Metre-tonne-second System of Units
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Metre%E2%80%93tonne%E2%80%93second System of Units

The metre-tonne-second or MTS system of units is a system of physical units. It was invented in France, hence the unit names sthène and pièze, and became its legal system between 1919 and 1961 ("décret" 5 May 1961, "Journal Officiel"). It was adopted by the Soviet Union in 1933 and abolished there in 1955. It was a metric and coherent system of units, much as SI and the centimetre-gram-second system (CGS), but with larger units for industrial use, whereas the CGS system was regarded as suitable for laboratory use only.[1][2]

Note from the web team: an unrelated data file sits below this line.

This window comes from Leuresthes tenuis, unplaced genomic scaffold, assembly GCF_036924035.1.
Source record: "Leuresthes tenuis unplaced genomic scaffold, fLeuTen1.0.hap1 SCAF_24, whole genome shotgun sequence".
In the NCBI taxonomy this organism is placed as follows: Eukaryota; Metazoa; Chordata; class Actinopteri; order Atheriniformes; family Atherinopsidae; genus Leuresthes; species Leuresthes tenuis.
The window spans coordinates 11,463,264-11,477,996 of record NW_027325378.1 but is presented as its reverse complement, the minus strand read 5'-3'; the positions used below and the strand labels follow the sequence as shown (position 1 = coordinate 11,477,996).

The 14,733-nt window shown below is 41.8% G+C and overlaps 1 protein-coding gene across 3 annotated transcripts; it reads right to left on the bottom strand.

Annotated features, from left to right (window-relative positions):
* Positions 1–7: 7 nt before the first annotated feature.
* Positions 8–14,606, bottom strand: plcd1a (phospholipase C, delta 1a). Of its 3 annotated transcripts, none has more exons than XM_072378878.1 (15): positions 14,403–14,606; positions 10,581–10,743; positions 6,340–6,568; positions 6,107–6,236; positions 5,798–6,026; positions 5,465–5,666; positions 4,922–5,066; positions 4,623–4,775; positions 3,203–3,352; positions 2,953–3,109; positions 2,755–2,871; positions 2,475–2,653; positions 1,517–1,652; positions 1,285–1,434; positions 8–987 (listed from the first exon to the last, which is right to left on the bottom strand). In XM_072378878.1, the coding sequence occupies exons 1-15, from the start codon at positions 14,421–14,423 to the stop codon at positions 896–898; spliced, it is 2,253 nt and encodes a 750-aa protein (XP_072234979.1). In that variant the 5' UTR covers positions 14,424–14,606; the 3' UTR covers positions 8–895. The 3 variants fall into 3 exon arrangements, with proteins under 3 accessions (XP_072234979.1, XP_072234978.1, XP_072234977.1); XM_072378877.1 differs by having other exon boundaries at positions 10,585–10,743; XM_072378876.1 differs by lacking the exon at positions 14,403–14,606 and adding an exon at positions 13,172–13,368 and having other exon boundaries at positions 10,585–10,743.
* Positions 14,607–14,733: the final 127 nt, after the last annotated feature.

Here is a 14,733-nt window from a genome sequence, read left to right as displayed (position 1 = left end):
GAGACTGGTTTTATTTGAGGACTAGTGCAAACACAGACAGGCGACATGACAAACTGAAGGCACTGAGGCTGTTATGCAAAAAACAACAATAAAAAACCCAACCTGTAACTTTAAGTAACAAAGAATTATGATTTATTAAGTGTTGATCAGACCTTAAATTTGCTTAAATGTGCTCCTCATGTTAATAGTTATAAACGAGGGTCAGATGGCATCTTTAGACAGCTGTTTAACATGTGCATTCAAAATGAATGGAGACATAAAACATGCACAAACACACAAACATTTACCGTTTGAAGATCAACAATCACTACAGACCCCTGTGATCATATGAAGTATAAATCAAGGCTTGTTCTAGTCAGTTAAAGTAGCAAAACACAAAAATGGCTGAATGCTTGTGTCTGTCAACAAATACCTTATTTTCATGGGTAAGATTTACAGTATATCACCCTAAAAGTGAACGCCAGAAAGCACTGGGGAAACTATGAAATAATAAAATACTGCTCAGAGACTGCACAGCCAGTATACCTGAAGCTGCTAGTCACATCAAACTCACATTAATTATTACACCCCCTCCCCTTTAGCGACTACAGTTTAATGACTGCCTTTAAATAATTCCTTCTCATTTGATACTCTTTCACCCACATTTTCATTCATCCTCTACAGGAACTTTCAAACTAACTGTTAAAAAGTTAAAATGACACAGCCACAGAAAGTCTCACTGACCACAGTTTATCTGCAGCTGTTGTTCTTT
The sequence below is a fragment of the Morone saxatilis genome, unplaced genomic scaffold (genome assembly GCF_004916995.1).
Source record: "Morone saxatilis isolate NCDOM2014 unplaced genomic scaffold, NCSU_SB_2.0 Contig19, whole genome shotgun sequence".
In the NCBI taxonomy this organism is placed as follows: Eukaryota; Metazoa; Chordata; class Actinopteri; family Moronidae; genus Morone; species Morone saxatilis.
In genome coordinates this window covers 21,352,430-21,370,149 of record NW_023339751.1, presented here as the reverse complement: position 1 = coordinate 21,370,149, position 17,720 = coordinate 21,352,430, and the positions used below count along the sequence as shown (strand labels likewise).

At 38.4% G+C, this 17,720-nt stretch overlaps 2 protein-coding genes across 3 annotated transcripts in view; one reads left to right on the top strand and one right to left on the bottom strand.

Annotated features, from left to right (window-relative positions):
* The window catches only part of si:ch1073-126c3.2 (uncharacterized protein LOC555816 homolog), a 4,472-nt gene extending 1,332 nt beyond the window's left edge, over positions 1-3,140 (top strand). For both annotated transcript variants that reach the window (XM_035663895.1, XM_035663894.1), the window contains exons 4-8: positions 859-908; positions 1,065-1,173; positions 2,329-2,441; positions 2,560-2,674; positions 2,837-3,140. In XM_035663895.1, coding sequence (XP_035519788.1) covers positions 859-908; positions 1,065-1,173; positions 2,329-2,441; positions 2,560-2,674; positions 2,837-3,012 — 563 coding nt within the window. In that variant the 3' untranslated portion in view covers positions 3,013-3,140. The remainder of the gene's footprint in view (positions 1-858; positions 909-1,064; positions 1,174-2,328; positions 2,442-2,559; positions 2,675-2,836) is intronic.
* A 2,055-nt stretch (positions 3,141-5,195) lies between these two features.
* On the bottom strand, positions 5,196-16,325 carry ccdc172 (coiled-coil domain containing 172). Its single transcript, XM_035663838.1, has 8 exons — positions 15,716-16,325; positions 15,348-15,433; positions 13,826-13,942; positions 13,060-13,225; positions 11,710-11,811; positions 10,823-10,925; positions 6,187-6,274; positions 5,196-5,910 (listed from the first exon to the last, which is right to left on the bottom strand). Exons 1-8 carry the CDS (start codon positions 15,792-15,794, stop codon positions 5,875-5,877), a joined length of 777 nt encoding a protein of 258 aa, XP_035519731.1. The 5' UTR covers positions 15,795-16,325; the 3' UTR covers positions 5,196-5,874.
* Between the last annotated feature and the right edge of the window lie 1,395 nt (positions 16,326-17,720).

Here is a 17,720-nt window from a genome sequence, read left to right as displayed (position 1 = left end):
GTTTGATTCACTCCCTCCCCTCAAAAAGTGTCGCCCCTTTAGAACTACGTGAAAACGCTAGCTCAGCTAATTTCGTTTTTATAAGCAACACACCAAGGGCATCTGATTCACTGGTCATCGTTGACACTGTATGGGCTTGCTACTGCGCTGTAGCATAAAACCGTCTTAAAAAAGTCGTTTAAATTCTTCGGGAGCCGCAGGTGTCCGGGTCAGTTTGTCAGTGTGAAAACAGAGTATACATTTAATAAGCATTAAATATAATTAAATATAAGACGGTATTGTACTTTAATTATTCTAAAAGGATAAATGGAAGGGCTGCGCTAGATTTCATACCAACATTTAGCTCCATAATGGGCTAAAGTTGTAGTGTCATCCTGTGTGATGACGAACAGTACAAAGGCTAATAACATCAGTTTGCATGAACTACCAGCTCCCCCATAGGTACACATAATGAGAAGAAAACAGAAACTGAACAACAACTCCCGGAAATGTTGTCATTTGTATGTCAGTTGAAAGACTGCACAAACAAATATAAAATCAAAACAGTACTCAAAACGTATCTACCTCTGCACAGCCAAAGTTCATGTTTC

The base units of the MTS system are:

Some common derived units:

See also


  1. ^ "System of Measurement Units". IEEE Global History Network. Institute of Electrical and Electronics Engineers (IEEE). Retrieved .
  2. ^ "Notions de physique - Systèmes d'unités" [Symbols used in physics - units of measure] (in French). Retrieved .

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